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The Legacy of Glasgow’s International Exhibition of 1901

At the end of the 19th and the beginning of the 20th century International Exhibitions became very popular. The first 'world fair' had taken place in London in 1756, with the French adopting the tradition from the 1790s onwards. However, the 1851 Crystal Palace exhibition in London set a new standard and fashion for exhibitions of industry and culture. It focused on the international progress of the arts and industry.

Glasgow was in need of a new building that would encompass an art gallery, museum and art school, all on the same site. Here was a wonderful opportunity to elevate Glasgow onto the same plane as its rival cities, which were already in possession of impressive civic art galleries and museums. To raise funds for this ambitious venture the city decided to hold the International Exhibition in 1901.

Panoramic view of the Exhibition in 1901 (photo copyright of the University of Glasgow Library)

Kelvingrove Park was selected as the exhibition site. This unique opportunity ignited interest from a wide range of architects, both from within and outside of Scotland. Out of 62 designs, a pair of English architects won the competition. They were Simpson and Allen, whose style has been described as Hispanic baroque.

The exhibition took up 73 acres of Kelvingrove Park. And while the centrepiece was the new Palace of Arts (later to become Klevingrove Art Gallery and Museum – one of the must visit sights of any Glasgow Tour), it was dwarfed by the temporary Industrial Hall, designed by architect James Miller with Spanish, Turkish and Venetian ornamentation and a large golden dome atop. It featured a whole host of pavilions, concert halls, cafés and restaurants, and even an early example of a theme park ride in the shape of the Canadian Water Chute. Sadly, it was demolished after the Exhibition.

Russian Village by Fyodor Shekhtel 1901

Countries with close ties to Glasgow exhibited, including Japan, Canada and Russia. The Russian exhibition was the largest, whose 4 pavilions were designed by the architect Fyodor Shekhtel in a traditional Northern Russian style. His impressive wooden structures attracted great public attention. For this project Shekhtel was awarded the position of academic of the Imperial Academy of Arts of Russia and was commissioned to redesign the facade of the Yaroslavsky Railway Terminal in Moscow. He became known for his Art-Nouveau and Russian Revival intricate architectural designs.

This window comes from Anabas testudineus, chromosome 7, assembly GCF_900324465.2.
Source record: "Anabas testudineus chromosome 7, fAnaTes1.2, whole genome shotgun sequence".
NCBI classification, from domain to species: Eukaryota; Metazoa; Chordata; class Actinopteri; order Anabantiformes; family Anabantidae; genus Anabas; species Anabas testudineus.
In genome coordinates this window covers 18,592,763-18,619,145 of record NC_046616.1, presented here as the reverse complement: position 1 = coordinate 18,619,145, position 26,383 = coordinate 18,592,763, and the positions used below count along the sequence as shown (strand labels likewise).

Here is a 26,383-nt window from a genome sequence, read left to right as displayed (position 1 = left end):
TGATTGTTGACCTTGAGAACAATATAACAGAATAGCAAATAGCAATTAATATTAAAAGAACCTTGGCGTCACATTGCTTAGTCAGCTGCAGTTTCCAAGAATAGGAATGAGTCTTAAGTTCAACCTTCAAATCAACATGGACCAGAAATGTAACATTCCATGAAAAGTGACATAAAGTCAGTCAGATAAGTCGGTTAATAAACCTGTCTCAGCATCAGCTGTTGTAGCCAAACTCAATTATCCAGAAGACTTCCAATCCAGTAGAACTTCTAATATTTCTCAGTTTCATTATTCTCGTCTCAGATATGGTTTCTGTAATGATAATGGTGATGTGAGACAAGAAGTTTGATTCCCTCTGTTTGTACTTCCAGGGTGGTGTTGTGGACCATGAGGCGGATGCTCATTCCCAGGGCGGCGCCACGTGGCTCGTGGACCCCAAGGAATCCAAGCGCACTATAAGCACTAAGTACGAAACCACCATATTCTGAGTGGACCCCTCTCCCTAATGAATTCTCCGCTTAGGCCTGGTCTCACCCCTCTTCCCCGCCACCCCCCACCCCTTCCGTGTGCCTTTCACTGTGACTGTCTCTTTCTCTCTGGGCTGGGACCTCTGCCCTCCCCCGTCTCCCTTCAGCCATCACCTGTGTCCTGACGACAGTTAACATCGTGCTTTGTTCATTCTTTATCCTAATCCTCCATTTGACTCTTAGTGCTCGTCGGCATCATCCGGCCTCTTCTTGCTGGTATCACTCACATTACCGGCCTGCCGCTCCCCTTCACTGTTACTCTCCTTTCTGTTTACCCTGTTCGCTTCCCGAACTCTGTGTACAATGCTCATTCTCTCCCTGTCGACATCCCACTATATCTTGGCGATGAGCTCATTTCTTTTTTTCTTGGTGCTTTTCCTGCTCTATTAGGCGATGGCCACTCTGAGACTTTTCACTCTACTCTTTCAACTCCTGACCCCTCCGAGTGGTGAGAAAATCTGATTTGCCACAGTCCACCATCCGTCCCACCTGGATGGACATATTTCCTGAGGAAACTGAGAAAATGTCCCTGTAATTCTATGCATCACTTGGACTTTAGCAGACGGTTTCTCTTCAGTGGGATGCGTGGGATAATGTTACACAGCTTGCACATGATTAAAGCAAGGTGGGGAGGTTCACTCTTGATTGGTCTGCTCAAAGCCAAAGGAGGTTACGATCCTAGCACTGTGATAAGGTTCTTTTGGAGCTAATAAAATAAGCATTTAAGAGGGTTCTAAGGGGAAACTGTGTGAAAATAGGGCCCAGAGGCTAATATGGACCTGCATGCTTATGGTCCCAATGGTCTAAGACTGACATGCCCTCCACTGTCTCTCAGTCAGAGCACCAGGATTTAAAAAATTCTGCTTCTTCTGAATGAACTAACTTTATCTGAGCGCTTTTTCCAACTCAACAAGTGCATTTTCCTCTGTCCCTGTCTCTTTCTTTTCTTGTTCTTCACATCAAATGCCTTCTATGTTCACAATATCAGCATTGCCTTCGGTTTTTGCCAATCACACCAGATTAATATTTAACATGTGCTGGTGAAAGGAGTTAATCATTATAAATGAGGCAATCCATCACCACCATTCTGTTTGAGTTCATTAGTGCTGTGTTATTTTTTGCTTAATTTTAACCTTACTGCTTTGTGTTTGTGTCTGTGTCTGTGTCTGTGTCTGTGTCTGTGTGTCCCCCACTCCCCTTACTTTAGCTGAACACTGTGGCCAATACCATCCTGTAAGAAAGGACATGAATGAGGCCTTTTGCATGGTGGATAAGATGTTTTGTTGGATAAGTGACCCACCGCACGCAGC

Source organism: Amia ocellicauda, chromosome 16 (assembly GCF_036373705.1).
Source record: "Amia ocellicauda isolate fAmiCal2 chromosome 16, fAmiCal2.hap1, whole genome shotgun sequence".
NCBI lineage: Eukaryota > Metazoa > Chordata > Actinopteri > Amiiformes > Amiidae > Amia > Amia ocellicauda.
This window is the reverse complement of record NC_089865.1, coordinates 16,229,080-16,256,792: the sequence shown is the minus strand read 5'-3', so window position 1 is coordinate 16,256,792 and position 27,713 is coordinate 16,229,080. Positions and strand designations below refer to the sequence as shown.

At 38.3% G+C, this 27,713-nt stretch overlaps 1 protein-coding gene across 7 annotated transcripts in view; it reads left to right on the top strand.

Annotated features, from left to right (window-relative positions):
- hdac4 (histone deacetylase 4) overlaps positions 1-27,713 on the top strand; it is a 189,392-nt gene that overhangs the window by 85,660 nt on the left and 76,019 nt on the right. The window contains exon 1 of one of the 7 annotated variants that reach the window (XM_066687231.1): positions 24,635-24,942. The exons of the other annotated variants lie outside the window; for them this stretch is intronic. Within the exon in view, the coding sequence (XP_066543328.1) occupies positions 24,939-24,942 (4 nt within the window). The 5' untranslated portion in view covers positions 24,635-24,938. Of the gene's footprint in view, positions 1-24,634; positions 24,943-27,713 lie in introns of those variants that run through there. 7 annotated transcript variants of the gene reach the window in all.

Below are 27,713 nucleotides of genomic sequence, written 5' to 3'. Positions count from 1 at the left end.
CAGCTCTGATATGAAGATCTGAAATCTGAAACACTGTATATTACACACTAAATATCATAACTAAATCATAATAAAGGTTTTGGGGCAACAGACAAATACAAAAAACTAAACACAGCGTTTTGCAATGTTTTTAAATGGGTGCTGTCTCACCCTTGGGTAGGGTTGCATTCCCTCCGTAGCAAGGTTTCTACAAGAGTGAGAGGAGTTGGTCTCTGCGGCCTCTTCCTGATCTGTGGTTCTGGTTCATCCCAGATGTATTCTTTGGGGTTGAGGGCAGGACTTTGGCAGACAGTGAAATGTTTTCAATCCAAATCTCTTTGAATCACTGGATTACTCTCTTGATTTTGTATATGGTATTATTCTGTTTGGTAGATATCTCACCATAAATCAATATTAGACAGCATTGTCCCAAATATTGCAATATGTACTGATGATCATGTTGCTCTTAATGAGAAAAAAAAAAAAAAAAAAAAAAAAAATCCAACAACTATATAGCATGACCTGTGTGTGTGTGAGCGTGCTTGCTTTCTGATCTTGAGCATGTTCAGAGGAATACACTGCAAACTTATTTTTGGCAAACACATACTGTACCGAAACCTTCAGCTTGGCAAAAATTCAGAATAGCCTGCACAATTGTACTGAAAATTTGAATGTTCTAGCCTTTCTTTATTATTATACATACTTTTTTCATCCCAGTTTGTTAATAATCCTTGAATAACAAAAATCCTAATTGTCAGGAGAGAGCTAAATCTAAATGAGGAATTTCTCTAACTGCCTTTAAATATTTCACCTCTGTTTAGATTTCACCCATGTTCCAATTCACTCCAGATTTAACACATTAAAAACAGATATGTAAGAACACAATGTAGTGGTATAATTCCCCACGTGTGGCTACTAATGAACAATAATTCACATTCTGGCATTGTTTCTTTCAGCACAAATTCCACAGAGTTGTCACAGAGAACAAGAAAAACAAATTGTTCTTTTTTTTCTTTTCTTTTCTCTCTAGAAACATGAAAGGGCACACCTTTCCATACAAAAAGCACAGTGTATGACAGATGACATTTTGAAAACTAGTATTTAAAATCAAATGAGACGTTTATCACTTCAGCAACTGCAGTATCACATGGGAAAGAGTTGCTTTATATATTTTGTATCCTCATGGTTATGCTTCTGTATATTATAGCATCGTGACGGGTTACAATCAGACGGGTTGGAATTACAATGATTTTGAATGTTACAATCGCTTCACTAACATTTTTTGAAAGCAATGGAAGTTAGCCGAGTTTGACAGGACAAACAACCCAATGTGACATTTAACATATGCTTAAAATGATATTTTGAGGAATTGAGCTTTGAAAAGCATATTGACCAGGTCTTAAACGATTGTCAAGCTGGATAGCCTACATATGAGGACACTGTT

Glasgow fostered its own Art-Nouveau architect Charles Rennie

Mackintosh kiosk 'Glasgow International Exhibition' in Studio Vol. 23 1901: Sp Coll P.A.A. f197

Mackintosh. Although he did not win the competition for the Industrial Hall building, he got the commission for three kiosks for the Exhibition where his talent shone bright and reflected the future architectural trend of the whole city which can be witnessed on our City Tour of Glasgow.

Later on in 1902-3 a room designed by Mackintosh featured in the exhibition Architecture and Craft of the New Style in Moscow. Allegedly, he was invited by Shekhtel who would have been familiar with Mackintosh's work from the Glasgow Exhibition. However, there is no evidence that they actually met at the Exhibition in 1901.

When the Glasgow Exhibition finally closed its gates to the public on 9 November 1901, more than 11 million people had attended. A substantial profit had been made, and the citizens of Glasgow had gained a magnificent building, that consequently became an iconic site of the city.

Kelvingrove Art Gallery and Museum today

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